# A System Design Example

## Chap 2 Overview of OFDM 7

### 2.4.3 A System Design Example

As an example, suppose we want to design a system with the following requirements: the bit rate is 20 Mbps, the tolerable delay spread is 200 ns, and the maximum bandwidth is 15 MHz operating at fc = 5 GHz.

The delay spread tolerance 200 ns suggests that 800 ns is a safe value for the guard time. By choosing the OFDM symbol duration 6 times the guard time (4.8µs), the guard time loss is made smaller than 1 dB. The subcarrier spacing is now the inverse of 4.8 – 0.8 = 4µs, which gives 250 kHz. To determine the number of subcarriers needed, we can look at the ratio of the required bit rate and the OFDM symbol rate. To achieve 20 Mbps, each OFDM symbol has to carry 96 bits of information (96/4.8µs= 20 Mbps). To do this, there are several options. One is to use 16-QAM together with rate 1/2 coding to per 2 bits per symbol per subcarrier. In this case, 48 carriers are needed to get the required 96 bits per symbol. Another option is to use QPSK with rate 3/4 coding, which gives 1.5 bits per symbol per subcarrier. However, 64 subcarriers means a bandwidth of 64g 250 kHz = 16 MHz, which is larger than the target bandwidth. To achieve a bandwidth smaller than 15 MHz, the first option with 48 subcarriers and 16-QAM fulfills all the requirements.

It has the additional advantage that an efficient 64-point radix-4 FFT/IFFT can be used, leaving 16 zero subcarriers to provide oversampling necessary to avoid aliasing. If we assume that the moving speed of the mobile v is no more than 100 km/hr, (2.13) is satisfied. (

### Frame Synchronization Techniques

This chapter is organized as follows. We will introduce the OFDM system model and the synchronization task in Section 3.1. Several typical CP-based frame synchronization techniques are described in Section 3.2 and 3.3, and our proposed modified techniques are presented in Section 3.4.

### 3.1.1 System Description

Figure 3.1 OFDM system, transmitting subsequent blocks of N complex data.

Figure 3.1 illustrates the baseband, discrete-time OFDM system model we investigate. The complex data subsymbols are modulated by means of an IDFT (IFFT) on N parallel subcarriers. The resulting OFDM symbol is serially transmitted

over a discrete-time channel, whose impulse response we assume is shorter than L samples. At the receiver, the data are retrieved by means of DFT (FFT).

An accepted means of avoiding ISI and preserving orthogonality between subcarriers is to copy the last L samples of the body of the OFDM symbol the cyclic prefix (CP) − to form the complete OFDM symbol, as mentioned in Subsection 2.2.1. The effective length of the OFDM symbol as transmitted is this CP plus the body (L+N samples long). The insertion of CP can be shown to result in an equivalent parallel orthogonal channel structure that allows for simple channel estimation and equalization, as mentioned in Subsection 2.2.2. In spite of the loss of transmission power and bandwidth associated with the CP, these properties generally motivate its use.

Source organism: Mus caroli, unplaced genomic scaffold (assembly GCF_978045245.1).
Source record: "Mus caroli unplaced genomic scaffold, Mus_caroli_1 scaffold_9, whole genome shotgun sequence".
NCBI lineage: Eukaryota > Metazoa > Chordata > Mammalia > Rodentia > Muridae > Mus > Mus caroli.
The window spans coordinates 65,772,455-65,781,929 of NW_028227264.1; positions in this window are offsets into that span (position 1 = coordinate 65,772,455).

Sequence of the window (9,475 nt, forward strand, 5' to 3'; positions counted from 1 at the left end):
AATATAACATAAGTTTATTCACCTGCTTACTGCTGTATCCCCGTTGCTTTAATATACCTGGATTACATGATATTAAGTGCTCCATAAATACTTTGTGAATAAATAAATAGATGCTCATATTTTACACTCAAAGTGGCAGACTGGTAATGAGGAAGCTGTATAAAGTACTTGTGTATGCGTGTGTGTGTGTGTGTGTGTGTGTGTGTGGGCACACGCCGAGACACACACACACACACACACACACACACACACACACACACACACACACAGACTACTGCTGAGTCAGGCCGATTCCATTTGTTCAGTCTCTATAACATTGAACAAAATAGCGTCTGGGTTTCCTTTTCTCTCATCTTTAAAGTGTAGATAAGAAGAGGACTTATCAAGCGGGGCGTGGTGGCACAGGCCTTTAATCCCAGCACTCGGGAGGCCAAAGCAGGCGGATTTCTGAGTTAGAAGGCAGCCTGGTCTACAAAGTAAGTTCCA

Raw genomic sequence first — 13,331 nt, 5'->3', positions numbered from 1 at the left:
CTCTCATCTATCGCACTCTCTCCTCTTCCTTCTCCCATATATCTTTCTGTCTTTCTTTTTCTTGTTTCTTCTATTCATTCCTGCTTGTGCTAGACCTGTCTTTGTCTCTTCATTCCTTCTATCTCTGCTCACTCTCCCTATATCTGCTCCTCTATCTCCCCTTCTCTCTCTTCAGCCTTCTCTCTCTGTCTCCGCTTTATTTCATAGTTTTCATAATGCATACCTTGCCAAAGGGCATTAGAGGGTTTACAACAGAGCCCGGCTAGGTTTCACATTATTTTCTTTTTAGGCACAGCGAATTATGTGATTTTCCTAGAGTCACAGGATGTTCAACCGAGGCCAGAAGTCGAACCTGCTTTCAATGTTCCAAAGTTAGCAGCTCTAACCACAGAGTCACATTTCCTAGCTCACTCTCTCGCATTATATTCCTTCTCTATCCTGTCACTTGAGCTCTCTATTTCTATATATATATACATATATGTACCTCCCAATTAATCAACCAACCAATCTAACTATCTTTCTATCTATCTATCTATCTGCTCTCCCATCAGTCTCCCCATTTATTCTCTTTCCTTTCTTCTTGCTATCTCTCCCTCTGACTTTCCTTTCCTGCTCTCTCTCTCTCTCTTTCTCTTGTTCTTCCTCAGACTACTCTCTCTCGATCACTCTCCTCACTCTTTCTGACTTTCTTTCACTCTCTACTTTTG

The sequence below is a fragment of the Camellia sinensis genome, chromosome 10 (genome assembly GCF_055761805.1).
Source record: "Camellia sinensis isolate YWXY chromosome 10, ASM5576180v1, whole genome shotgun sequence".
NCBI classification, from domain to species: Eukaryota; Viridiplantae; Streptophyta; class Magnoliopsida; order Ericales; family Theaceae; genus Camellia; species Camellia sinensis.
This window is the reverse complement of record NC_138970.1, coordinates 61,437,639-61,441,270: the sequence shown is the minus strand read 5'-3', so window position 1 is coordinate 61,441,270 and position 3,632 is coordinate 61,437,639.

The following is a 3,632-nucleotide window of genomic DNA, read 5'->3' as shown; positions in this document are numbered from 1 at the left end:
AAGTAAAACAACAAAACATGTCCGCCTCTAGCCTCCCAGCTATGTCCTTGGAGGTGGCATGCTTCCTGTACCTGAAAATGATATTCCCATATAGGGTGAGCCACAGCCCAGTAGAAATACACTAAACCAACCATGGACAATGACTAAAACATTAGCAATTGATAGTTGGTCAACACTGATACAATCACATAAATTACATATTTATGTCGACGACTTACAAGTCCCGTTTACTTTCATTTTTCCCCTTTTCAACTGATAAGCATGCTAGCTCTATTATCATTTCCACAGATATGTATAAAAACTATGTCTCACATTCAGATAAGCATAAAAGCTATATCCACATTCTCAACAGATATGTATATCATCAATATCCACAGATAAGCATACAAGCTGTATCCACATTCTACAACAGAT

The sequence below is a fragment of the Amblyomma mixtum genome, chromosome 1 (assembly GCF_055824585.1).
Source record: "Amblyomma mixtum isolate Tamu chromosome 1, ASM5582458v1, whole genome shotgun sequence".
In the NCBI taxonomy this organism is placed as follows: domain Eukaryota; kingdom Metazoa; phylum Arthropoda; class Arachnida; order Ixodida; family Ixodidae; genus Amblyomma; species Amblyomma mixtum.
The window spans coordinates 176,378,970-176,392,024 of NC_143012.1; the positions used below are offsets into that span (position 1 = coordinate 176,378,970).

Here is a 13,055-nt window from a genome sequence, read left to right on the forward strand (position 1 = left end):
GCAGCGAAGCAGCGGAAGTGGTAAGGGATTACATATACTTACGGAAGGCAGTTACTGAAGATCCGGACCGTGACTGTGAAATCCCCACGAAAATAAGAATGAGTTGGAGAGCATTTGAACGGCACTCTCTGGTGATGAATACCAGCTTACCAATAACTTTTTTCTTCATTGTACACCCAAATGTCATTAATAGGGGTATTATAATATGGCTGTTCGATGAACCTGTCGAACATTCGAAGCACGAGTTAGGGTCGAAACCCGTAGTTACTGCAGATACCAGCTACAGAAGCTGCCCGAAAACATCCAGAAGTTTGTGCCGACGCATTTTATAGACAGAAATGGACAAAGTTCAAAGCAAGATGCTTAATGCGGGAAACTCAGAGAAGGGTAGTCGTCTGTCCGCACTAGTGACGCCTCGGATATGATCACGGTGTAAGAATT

Consider two uncertainties in the receiver of the OFDM symbol: the uncertainty in the arrival time of the OFDM symbol and the uncertainty in carrier frequency.

The first uncertainty, also called the frame error, is modeled as a delay in the channel impulse responseδ(kθ), where θ is the integer-valued unknown arrival time of a symbol. The latter is modeled as a complex multiplicative distortion of the received data in the time domainej2πεk N/ , where ε denotes the difference in the transmitter and receiver oscillators as a fraction of the subcarrier spacing. Notice that all subcarriers experience the same shift ε . These two uncertainties and the AWGN thus yield the received signal

2 /

( ) ( ) j k N ( ) (3.1) r k =s kθ e πε +n k

Two other synchronization parameters are not accounted here. First, an offset in the carrier phase may affect the symbol error rate in coherent modulation. If the data is differentially encoded, however, this effect is eliminated. An offset in the sampling

frequency will also affect the system performance. We assume that such an offset is negligible. The effect of non-synchronized sampling is investigated in .

Now, consider the transmitted signal s(k). This is the IDFT of the data symbols xk, which we assume are independent. Hence, s(k) is a linear combination of independent and identically distributed (i.i.d) random variables. If the number of subcarriers is sufficiently large, we know from the central limit theorem that s(k) approximates a complex Gaussian process whose real and imaginary parts are independent. This process, however, is not white since the appearance of a CP yields a correlation between some pairs of samples that are spaced N samples apart. Hence, r(k) is not a white process either, but because of its probabilistic structure, it contains information about the time offset θ and carrier frequency offset ε . This is the crucial observation that offers the opportunity for joint estimation of these parameters based on r(k).